Communities should embrace the “sizeable movement” of people with Jewish ancestry who wish to reconnect with their roots, a Euro-Jewish activist urged.
More than a hundred people tuned into a lunchtime talk by David Weis on “Ashkenazi Marranos” – part of a special “spotlight on Europe” track in the Limmud festival programme.
In contrast to an often-repeated scepticism about the future of Jewish life in Europe, he painted a more hopeful picture.
“A lot of people thought there would be one or two generations [after the War] and they’d be gone,” he said. “Now we know they are there to stay.”
The president of Liberal Judaism in Luxembourg, he sits as a representative of his country at the Council of Europe and has been involved with the Limmud Europe Values project.
There had been a renewed interest in Judaism in Western Europe since the 1990s and Jews were more visible. Both among Jews and non-Jews, there was “more interest in the Jewish contribution to global history,” he argued.
While he was not advocating a campaign to proselytise, he said communities needed to be open to people who had Jewish roots.
In order to encourage approaches, he said, “On our internet and facebook pages we have been putting stories of people who have returned to Judaism."
His own community of around 250 includes a Portuguese diplomat who discovered he had Jewish roots. “ We have 10 to 15 people contacting us every year saying ‘I have Jewish roots, what can I do about it?”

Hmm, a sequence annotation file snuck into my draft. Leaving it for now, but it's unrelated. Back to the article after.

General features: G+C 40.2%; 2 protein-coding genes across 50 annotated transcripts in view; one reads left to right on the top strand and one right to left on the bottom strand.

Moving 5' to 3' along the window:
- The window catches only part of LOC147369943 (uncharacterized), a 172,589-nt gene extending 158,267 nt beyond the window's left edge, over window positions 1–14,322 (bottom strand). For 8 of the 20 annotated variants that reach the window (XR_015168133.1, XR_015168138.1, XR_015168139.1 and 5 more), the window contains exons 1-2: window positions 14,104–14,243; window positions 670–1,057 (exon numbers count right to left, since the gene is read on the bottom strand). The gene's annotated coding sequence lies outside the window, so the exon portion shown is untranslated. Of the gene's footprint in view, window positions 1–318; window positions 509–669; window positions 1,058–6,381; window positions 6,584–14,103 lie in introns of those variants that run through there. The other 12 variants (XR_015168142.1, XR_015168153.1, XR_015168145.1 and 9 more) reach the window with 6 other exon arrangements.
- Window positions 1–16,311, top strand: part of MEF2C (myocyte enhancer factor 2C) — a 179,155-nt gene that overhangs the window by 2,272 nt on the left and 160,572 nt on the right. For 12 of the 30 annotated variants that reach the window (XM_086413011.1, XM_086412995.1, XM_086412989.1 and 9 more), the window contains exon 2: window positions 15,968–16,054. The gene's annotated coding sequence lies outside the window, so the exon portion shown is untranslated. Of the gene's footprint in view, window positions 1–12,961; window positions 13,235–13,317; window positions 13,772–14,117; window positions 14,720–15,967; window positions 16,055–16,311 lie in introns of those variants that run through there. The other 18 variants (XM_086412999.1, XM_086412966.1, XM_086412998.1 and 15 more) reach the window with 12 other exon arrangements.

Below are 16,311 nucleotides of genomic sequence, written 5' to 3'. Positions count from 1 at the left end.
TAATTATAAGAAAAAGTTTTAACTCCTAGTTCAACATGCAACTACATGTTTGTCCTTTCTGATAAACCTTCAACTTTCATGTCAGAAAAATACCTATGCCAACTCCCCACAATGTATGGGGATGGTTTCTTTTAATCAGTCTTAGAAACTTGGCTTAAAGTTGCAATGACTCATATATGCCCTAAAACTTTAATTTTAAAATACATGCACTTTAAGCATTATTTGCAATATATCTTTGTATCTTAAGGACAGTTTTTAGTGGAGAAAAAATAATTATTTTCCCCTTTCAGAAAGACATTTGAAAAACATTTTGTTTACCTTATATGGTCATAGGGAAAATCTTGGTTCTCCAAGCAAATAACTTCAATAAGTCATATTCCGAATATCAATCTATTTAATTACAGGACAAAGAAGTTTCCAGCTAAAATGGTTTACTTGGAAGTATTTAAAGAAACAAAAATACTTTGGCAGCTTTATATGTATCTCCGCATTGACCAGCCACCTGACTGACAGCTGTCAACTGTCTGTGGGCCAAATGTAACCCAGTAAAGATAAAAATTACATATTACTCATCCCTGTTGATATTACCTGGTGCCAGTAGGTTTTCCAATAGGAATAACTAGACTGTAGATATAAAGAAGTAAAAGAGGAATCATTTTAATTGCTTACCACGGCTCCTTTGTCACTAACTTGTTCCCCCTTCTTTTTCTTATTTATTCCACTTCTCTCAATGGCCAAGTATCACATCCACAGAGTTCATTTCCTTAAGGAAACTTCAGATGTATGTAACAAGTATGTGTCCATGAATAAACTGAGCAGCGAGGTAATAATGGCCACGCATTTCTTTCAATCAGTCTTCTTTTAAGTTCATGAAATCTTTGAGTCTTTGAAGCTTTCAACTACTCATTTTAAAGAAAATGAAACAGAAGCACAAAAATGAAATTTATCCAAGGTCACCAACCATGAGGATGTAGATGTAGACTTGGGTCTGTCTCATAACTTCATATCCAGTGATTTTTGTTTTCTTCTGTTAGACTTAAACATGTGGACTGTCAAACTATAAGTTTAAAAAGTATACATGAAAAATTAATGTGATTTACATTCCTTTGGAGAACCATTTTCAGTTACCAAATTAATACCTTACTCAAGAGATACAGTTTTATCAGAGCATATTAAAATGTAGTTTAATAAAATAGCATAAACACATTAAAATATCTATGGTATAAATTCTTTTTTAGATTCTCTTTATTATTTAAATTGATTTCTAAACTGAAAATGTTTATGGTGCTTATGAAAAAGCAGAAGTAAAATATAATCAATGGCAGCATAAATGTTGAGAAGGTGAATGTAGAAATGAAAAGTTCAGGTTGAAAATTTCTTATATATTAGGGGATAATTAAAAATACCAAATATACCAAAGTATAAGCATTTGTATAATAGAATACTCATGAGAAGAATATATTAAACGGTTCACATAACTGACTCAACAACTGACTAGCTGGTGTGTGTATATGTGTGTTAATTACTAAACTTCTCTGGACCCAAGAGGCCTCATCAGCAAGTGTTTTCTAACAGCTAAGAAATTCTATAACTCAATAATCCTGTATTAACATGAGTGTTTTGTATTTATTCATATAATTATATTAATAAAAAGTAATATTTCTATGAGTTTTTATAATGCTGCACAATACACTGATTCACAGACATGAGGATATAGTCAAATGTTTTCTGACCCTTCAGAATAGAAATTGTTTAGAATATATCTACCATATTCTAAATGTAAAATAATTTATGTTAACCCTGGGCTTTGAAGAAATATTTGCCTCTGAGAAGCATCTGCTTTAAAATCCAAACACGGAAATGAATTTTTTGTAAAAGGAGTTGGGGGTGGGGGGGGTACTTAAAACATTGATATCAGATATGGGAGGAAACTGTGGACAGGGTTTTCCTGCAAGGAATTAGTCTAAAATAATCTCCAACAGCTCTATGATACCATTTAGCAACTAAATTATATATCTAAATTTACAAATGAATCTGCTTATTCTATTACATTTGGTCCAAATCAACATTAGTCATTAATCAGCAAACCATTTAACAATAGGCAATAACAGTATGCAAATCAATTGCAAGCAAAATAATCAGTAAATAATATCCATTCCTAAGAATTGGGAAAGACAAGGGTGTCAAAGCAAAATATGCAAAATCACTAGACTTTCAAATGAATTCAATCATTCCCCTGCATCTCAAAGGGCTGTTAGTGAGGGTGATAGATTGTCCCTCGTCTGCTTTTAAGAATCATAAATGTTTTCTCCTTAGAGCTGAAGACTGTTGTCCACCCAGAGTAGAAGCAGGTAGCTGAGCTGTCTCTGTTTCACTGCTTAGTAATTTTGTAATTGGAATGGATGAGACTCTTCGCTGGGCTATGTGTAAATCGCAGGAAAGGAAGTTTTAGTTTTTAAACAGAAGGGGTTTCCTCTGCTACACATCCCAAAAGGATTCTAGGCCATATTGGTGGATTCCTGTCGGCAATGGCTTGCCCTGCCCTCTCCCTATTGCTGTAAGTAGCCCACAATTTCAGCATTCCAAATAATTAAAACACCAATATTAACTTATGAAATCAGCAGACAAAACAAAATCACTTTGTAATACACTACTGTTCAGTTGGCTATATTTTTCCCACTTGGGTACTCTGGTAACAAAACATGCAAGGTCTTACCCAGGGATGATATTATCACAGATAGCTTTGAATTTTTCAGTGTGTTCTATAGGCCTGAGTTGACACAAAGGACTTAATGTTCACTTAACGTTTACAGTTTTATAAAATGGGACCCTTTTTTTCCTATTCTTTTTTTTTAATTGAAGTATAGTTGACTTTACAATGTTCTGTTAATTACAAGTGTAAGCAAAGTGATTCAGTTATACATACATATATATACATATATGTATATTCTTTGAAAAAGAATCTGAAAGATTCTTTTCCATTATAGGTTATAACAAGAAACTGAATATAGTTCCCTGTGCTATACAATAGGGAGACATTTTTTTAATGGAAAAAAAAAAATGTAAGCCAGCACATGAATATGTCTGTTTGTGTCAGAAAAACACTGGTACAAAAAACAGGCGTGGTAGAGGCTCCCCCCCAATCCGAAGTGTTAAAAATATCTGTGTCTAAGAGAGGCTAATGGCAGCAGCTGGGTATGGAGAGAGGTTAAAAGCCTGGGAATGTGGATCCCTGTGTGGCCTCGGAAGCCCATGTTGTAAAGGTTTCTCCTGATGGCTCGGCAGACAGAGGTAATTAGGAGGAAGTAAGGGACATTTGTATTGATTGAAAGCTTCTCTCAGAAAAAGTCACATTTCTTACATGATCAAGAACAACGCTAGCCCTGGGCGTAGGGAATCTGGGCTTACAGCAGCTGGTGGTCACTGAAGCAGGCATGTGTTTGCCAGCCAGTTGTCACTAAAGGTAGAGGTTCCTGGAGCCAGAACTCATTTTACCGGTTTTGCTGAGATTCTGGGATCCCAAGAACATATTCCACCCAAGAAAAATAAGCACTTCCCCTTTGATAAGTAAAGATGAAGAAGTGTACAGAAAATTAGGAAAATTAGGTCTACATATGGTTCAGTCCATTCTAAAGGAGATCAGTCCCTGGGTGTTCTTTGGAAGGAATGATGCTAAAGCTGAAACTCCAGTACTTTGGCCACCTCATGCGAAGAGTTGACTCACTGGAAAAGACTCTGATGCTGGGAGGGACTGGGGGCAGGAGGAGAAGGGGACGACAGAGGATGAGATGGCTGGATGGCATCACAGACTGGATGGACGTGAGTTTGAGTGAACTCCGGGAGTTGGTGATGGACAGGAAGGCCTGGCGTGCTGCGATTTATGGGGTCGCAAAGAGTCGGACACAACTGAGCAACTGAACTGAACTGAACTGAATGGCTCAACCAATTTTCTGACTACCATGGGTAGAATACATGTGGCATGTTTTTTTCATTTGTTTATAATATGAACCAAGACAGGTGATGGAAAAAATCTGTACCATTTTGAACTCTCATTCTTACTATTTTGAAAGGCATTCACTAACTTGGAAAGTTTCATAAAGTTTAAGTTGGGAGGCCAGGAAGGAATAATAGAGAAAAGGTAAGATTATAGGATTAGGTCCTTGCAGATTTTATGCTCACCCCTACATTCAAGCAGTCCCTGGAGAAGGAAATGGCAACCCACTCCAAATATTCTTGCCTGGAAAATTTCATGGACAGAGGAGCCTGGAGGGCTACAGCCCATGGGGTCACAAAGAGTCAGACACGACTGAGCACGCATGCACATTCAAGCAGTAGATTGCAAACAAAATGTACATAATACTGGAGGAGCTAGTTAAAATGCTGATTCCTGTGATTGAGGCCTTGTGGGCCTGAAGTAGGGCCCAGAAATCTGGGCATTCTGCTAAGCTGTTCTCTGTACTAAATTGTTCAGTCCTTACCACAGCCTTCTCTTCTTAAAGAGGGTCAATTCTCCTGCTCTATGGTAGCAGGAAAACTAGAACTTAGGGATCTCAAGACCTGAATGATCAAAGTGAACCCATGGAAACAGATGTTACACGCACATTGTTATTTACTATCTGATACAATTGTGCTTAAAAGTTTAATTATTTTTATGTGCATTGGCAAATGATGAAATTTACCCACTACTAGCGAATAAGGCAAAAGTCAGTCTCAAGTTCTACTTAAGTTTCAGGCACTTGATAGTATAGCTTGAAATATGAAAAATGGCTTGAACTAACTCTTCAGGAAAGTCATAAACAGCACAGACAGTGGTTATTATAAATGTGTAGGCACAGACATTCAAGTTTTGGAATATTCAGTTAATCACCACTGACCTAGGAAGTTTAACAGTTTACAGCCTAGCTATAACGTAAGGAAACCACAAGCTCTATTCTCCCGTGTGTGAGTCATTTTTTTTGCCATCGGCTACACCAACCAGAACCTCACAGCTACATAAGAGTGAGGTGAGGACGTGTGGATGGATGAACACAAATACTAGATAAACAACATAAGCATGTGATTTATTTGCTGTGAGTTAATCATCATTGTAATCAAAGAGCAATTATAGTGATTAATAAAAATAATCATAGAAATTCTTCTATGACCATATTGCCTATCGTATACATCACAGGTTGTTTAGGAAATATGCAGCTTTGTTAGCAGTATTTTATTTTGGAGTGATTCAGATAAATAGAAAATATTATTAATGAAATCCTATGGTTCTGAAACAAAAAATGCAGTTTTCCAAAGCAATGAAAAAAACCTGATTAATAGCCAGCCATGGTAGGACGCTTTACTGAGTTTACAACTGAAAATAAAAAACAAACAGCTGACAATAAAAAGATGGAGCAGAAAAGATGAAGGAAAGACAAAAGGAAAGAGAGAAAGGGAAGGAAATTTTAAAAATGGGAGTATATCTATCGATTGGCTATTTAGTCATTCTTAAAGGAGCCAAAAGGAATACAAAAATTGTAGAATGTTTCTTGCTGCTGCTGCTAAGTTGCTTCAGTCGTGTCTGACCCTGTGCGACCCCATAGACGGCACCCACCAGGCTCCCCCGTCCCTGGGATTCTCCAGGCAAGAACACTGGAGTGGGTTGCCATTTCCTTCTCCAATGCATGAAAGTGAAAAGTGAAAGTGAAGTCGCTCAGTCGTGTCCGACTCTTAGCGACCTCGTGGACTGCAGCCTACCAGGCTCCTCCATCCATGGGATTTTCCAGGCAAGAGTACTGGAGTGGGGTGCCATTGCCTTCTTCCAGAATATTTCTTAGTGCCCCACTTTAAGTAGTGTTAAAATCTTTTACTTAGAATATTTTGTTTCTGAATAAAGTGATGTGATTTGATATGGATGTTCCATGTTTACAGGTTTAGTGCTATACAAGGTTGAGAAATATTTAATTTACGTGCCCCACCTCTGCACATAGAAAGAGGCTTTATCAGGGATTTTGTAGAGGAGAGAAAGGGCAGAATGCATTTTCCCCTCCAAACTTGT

While some went on to “completely return” and convert, others wanted just to keep in touch and learn more about their Jewish heritage.
There were “all sorts of reasons that push people to come back,” he said. “But it’s a sizeable movement”.
One reason was a “revenge on history”, a belief that the historical forces that had caused their ancestors to give up Judaism had been “unfair. They want to make things right, it’s really a sense of justice”.
In some cases, people researching their family tree in order to see if they qualified for citizenship of a country found out that they had Jewish ancestors.
Those who returned demonstrated “a positive message” of how strong Jewish identity could be, despite the discrimination and hardships of the past.
“We should remain positive and see how we can build communities that are future-proof,” he said.